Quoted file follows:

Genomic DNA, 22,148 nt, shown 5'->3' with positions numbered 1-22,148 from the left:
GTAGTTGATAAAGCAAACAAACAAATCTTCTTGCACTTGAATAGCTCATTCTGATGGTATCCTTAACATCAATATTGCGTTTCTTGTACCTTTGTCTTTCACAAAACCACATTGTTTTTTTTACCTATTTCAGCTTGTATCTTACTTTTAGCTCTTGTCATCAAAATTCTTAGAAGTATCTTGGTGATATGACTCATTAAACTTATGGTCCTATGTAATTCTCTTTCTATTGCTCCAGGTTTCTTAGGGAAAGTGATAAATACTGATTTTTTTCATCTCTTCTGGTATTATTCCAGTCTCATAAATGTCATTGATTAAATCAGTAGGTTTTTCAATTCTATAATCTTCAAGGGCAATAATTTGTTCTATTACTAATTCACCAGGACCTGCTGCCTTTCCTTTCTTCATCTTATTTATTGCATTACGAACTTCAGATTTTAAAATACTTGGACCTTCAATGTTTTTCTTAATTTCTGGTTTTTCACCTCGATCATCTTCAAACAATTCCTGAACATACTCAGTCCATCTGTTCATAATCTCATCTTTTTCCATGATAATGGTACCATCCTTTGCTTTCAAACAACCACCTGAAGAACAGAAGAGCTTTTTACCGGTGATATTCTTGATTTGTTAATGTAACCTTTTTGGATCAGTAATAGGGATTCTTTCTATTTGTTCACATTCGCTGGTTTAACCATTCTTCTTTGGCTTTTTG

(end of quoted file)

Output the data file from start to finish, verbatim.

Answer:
Genomic DNA, 22,148 nt, shown 5'->3' with positions numbered 1-22,148 from the left:
GTAGTTGATAAAGCAAACAAACAAATCTTCTTGCACTTGAATAGCTCATTCTGATGGTATCCTTAACATCAATATTGCGTTTCTTGTACCTTTGTCTTTCACAAAACCACATTGTTTTTTTTACCTATTTCAGCTTGTATCTTACTTTTAGCTCTTGTCATCAAAATTCTTAGAAGTATCTTGGTGATATGACTCATTAAACTTATGGTCCTATGTAATTCTCTTTCTATTGCTCCAGGTTTCTTAGGGAAAGTGATAAATACTGATTTTTTTCATCTCTTCTGGTATTATTCCAGTCTCATAAATGTCATTGATTAAATCAGTAGGTTTTTCAATTCTATAATCTTCAAGGGCAATAATTTGTTCTATTACTAATTCACCAGGACCTGCTGCCTTTCCTTTCTTCATCTTATTTATTGCATTACGAACTTCAGATTTTAAAATACTTGGACCTTCAATGTTTTTCTTAATTTCTGGTTTTTCACCTCGATCATCTTCAAACAATTCCTGAACATACTCAGTCCATCTGTTCATAATCTCATCTTTTTCCATGATAATGGTACCATCCTTTGCTTTCAAACAACCACCTGAAGAACAGAAGAGCTTTTTACCGGTGATATTCTTGATTTGTTAATGTAACCTTTTTGGATCAGTAATAGGGATTCTTTCTATTTGTTCACATTCGCTGGTTTAACCATTCTTCTTTGGCTTTTTG